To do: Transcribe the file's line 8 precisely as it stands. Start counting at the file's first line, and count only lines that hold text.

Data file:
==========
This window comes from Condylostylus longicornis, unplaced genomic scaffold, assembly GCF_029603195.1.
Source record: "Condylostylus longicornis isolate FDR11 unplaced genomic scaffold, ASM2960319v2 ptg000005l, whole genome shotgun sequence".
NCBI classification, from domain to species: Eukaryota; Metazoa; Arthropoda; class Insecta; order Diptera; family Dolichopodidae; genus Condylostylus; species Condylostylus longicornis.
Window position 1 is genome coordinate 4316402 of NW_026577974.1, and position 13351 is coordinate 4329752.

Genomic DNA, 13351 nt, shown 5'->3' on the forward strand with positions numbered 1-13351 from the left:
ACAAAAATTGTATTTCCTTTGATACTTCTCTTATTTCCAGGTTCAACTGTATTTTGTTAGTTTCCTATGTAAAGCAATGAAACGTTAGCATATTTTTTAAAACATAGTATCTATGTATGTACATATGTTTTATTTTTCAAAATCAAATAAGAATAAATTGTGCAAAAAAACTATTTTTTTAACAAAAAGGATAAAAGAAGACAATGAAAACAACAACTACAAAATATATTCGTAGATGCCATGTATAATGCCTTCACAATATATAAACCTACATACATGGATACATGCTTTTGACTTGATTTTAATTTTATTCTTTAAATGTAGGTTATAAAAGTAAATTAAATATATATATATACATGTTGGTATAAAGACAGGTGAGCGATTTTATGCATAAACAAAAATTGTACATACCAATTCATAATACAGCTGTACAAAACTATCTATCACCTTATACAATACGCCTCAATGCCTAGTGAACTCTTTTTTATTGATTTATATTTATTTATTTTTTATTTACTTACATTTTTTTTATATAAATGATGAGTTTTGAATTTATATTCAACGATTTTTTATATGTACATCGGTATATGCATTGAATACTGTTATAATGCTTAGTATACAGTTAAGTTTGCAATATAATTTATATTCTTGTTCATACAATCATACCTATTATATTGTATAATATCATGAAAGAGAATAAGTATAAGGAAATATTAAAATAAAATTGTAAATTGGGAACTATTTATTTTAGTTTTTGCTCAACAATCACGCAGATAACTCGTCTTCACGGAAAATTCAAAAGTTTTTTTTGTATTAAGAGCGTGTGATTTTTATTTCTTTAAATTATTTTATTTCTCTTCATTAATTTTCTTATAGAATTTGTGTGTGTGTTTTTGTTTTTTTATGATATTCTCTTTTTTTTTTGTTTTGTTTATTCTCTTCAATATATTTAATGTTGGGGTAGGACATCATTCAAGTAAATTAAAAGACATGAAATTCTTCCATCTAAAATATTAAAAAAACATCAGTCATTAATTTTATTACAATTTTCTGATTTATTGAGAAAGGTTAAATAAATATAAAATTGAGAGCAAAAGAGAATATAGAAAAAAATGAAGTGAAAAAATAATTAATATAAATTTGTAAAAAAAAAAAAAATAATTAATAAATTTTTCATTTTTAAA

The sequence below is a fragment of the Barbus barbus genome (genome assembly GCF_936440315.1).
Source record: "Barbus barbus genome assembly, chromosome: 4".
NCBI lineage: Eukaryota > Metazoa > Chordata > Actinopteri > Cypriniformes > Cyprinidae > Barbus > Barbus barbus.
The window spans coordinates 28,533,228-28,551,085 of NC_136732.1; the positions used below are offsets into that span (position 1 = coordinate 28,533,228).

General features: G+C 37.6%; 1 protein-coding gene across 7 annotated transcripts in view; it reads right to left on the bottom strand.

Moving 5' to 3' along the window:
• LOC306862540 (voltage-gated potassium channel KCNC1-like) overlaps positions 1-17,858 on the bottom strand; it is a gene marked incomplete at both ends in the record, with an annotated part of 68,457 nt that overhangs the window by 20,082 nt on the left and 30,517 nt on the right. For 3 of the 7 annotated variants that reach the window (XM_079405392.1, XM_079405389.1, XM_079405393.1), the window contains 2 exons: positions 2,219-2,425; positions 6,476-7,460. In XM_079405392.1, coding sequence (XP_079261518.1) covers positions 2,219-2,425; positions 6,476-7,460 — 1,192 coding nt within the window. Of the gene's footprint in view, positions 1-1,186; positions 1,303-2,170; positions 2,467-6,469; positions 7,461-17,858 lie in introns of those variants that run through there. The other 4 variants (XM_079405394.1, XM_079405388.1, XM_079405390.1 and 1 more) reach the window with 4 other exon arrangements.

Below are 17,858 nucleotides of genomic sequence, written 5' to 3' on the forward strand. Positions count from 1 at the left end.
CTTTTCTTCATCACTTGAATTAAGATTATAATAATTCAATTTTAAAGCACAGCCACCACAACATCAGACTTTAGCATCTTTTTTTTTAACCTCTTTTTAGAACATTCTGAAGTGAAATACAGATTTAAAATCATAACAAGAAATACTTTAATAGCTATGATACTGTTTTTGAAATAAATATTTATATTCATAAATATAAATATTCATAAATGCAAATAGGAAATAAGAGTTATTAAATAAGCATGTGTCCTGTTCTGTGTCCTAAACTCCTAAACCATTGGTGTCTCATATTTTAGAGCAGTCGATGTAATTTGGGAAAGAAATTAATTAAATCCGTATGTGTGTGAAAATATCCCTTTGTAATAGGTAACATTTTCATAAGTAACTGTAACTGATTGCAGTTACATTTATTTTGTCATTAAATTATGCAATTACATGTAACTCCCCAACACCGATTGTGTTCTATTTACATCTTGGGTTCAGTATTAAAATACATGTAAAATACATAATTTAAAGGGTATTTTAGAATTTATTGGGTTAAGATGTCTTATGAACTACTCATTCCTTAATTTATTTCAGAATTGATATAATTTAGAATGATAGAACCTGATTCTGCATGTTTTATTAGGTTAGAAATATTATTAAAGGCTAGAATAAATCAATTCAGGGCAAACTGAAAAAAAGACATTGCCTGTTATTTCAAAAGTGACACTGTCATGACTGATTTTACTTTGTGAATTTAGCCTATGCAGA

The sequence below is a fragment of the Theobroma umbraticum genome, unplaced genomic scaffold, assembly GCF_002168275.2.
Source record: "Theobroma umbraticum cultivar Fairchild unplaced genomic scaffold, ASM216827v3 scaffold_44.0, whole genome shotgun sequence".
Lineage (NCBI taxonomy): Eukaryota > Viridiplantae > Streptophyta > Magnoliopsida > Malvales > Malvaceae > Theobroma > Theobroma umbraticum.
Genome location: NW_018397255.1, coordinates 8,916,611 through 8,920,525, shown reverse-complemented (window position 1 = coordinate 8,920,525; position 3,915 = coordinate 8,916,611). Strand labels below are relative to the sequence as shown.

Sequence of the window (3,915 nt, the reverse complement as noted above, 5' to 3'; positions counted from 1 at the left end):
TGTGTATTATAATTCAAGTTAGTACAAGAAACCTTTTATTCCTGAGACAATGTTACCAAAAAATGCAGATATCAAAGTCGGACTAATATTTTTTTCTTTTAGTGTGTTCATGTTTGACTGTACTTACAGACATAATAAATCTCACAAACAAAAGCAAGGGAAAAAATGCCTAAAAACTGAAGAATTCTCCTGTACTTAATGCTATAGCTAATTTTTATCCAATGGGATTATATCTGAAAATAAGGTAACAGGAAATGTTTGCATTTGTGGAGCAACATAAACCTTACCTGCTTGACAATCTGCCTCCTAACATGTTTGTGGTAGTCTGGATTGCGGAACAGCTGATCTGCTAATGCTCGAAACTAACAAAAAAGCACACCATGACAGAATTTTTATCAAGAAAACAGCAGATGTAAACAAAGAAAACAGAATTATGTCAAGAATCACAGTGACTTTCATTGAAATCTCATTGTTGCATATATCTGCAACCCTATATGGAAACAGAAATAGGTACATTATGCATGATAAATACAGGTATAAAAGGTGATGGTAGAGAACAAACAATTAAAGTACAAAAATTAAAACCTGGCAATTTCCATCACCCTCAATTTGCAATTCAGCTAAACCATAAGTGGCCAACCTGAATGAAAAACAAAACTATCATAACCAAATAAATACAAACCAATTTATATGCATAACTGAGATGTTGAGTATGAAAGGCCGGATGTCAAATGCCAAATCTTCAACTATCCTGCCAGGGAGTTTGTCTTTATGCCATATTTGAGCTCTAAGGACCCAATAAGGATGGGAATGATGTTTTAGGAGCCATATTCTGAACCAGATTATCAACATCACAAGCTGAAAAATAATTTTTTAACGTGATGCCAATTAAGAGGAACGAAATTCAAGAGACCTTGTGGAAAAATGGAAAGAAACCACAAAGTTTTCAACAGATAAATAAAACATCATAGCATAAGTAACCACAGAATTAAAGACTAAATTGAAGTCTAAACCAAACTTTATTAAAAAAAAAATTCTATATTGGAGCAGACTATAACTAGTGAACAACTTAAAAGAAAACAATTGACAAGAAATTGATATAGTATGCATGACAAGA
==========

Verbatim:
Source record: "Barbus barbus genome assembly, chromosome: 4".